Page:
Dual Minicamps are Key for Team Development

A trend that seems to be sweeping the NFL is having teams face off against each other in joint training camps, giving players earlier access to other NFL talent. While they do face talent while going up against teammates in minicamp, going against a different team is a whole different animal.

One of the more supportive coaches of this matter is Green Bay’s head coach Matt LaFleur, who is going into his first season at the helm in Titletown. As a first-time head coach, it is very important for the team to get into game shape early on, as adapting to all of LaFleur’s schemes are going to take time.

LaFleur is much different in his schematic elements compared to former coach Mike McCarthy, which is good and bad in theory.

Good, because it provides the team with a fresh sense of how a team can be run as well as helps the team to iron out its kinks. Bad, because the team has to learn a completely different set of offensive outlooks, which will help the franchise adapt to the up-to-date league play, but overall can be a lot of challenges to overcome for an entire franchise.

These minicamps are challenging in their own sense, as any fan can see from watching previous seasons of Hard Knocks. Teams like the Houston Texans and the Washington Redskins have been featured on this series, and the dual minicamps have led to many different scuffles and issues that have ultimately trickled into the season and have acted as deterrents for teams.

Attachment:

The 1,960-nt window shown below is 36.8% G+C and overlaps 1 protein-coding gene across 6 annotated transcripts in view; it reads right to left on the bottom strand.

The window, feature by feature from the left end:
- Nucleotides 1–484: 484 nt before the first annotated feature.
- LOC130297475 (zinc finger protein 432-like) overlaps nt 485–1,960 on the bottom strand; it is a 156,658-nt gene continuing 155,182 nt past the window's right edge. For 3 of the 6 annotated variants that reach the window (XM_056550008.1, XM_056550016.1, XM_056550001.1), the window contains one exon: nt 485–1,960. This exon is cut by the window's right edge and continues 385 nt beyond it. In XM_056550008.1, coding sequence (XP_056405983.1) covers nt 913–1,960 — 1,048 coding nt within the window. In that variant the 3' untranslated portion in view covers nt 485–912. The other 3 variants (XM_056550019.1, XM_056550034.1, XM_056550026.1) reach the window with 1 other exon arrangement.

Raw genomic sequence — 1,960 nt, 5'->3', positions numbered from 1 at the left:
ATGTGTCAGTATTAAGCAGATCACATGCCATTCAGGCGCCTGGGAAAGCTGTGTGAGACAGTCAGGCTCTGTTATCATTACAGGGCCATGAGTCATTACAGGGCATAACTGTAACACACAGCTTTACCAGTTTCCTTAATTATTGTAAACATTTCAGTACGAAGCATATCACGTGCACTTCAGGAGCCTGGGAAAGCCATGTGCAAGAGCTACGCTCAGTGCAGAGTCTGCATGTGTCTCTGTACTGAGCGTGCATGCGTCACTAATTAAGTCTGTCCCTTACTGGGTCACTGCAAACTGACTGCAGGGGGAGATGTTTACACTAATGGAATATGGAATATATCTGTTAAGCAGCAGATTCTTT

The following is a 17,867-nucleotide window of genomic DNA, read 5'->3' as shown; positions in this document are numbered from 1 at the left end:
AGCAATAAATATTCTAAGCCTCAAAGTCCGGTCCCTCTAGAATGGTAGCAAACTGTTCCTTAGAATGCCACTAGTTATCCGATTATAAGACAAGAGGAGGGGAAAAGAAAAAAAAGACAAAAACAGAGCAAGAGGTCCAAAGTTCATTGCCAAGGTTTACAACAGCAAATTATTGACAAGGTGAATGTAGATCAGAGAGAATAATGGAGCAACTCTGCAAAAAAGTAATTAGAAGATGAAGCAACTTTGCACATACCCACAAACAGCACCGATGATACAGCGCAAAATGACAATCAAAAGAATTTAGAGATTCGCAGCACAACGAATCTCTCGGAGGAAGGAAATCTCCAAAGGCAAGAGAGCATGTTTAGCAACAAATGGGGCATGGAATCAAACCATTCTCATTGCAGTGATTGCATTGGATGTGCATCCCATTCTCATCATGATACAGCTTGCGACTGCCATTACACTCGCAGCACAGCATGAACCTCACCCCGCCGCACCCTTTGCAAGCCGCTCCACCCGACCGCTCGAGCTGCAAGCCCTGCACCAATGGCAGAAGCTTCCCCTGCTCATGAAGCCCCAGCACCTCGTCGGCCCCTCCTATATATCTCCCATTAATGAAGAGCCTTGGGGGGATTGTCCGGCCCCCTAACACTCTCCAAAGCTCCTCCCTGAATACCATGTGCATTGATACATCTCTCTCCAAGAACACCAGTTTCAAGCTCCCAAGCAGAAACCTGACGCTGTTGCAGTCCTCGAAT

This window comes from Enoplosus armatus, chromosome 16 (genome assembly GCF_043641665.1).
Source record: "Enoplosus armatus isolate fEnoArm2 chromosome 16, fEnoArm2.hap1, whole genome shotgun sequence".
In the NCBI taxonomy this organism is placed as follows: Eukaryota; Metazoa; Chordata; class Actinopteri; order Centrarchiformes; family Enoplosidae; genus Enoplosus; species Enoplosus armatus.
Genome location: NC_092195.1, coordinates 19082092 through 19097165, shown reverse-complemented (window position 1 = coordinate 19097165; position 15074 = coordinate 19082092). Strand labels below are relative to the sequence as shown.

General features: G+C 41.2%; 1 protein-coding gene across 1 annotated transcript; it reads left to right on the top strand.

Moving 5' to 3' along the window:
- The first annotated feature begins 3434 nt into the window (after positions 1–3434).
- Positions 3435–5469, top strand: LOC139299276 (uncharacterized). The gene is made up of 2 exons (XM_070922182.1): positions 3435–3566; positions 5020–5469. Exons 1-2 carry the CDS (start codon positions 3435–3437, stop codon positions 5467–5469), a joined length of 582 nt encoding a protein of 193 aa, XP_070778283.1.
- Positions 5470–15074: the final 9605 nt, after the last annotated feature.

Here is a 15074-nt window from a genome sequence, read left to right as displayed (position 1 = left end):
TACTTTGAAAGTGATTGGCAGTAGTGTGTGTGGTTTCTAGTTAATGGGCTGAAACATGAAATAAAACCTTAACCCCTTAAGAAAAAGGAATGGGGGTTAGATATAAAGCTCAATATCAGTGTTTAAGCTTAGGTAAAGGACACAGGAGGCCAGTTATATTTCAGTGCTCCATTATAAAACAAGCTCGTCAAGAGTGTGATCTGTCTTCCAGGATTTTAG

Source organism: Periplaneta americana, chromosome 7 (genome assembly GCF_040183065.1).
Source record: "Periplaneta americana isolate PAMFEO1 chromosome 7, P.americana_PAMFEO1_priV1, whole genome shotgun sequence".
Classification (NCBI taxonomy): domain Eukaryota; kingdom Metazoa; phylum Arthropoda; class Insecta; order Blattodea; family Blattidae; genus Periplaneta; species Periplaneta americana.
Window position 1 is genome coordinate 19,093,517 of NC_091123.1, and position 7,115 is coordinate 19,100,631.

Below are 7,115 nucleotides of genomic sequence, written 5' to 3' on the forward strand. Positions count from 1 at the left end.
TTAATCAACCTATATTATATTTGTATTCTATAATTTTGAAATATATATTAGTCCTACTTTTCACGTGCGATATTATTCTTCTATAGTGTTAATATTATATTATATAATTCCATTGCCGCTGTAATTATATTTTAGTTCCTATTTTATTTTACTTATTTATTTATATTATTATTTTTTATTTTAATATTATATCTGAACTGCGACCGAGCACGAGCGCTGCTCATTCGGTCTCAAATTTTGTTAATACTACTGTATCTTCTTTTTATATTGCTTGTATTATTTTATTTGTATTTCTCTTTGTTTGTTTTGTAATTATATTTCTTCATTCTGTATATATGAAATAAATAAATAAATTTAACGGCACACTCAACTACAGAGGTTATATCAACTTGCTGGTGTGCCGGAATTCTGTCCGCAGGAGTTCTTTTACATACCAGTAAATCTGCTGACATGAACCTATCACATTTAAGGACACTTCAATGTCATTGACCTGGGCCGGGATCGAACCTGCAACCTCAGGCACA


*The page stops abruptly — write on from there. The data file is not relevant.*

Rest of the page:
LaFleur will need to develop and carry out an effective leadership plan for the team, especially early on. Through effective communication techniques and two-way channels with players and the coaching staff, LaFleur will need to get the respect of the team fast.

These dual minicamps can absolutely help a team, as rookies and players fighting for roster spots can show out when put into different situations, more challenging ones that occur when going up against other teams. When facing your own team, to try and eliminate injury scares players will not go 100% every time, which does not fully provide teams with an accurate look into what each and every player brings to the table.

Matching up with certain teams are better than others, as teams like the Cincinnati Bengals, Oakland Raiders and Buffalo Bills seem to have many more internal issues going on and would dominate the conversation instead of the play on the field. More conservative teams would make this kind of situation much more palatable in the long run.

Facing off against a team like the San Francisco 49ers, Arizona Cardinals, Denver Broncos or the San Diego Chargers would all be good fits and act as great tune-up opportunities for the team before going into the preseason docket.

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Mike Johrendt has been an avid fan of the Packers ever since he can remember. He is now a writer at PackersTalk and you can follow him on Twitter at @MJohrendt23

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